La-la-lawsuits: A Look at February’s Finest Litigious Moments

February 28th, 2012

Paul Tarascio, former stage manager of “Late Night with Jimmy Fallon,” has sued Jimmy Fallon for gender discrimination, claiming that after he was fired in 2010 he replaced by a “totally incompetent woman.”

Sister Sledge is suing Warner Music Group in an attempt to re-categorize digital sales as licenses, a change that could mean millions in extra royalties.

Kenny Rogers is also suing his label, Capitol/EMI, over the issue of digital royalty calculations as well as false accounting.  His suit additionally alleges that Rogers received no compensation following EMI’s successful settlements with Limewire, Grokster, and Napster.  For a full description of Rogers’ claims against Capitol, check out this Digital Music News article.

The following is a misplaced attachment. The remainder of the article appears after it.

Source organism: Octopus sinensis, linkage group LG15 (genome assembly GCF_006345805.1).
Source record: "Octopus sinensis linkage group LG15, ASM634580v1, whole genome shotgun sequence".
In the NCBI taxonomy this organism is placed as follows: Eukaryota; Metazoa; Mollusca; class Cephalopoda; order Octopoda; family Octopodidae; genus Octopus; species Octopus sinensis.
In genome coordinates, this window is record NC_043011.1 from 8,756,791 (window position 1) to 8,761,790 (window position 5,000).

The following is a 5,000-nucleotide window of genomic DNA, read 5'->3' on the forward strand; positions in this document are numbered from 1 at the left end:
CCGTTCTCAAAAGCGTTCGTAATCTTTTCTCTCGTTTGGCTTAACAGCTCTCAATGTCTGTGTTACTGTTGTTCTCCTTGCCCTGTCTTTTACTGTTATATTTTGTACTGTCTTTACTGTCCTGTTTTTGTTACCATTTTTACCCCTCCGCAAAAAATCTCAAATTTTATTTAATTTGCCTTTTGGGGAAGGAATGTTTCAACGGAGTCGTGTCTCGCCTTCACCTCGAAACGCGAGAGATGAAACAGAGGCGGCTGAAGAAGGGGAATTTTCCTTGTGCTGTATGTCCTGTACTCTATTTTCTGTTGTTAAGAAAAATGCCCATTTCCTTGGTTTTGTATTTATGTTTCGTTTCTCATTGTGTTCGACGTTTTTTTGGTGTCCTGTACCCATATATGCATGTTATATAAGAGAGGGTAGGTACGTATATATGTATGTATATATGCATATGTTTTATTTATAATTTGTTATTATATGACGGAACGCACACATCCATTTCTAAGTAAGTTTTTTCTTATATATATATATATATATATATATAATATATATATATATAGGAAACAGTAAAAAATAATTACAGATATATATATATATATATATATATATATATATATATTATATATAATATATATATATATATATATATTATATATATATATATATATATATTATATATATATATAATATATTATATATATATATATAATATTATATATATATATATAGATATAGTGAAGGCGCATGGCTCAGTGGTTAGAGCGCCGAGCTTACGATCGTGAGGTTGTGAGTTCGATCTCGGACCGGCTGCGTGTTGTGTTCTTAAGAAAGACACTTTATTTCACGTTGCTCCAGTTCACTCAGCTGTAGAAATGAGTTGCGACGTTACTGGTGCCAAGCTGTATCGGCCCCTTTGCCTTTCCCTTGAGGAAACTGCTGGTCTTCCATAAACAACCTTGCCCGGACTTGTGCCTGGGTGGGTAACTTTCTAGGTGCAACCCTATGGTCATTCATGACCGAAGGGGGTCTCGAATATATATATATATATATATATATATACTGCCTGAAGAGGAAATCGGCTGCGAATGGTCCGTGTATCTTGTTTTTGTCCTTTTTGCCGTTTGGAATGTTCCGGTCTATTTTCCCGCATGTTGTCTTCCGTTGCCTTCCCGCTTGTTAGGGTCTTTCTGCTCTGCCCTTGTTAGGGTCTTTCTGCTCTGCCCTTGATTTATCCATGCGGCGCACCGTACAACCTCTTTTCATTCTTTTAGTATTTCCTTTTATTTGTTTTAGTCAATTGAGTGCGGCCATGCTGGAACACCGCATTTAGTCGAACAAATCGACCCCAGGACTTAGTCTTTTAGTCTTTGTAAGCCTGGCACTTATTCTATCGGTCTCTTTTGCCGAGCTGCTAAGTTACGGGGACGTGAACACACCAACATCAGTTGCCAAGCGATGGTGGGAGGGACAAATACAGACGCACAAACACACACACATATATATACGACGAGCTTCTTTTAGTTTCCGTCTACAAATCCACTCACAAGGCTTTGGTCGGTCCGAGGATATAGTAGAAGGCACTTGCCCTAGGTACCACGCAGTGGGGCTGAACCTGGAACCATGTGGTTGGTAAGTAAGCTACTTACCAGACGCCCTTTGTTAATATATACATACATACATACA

An anti-merger lawsuit was filed against SAG and its officers, alleging that that proposal to merge the two unions omits “necessarily due diligence” and is “deceptive.”  The merger would merge the unions, but not the pension and health plans, which are legally separate entities. Plaintiffs include Martin Sheen, Edward Asner, Ed Harris, Valerie Harper, Nancy Sinatra, former guild president Alan Rosenberg and current board members Anne-Marie Johnson and David Jolliffe.

A federal judge rejected a lawsuit brought by Michael Jordan against Jewel-Osco for a congratulatory ad the company ran when Jordan was inducted into the Basketball Hall of Fame three years ago.  The court rejected Jordan’s argument that the ad infringed upon his trademark and instead determined that the advertisement was “noncommercial speech,” protected by the First Amendment, and that there was no indication of a “commercial transaction” in the ad.

Paramount Pictures has sued the estate of Mario Puzo, author of the book The Godfather on which the iconic films are based.  The estate released sequels to the book in 2004 and 2006 and is set to release another one later this year.  Paramount is seeking damages and preliminary and permanent injunctions to stop the sequel’s release, arguing that the sequels violate its trademark and copyright interests in the Godfather franchise and story.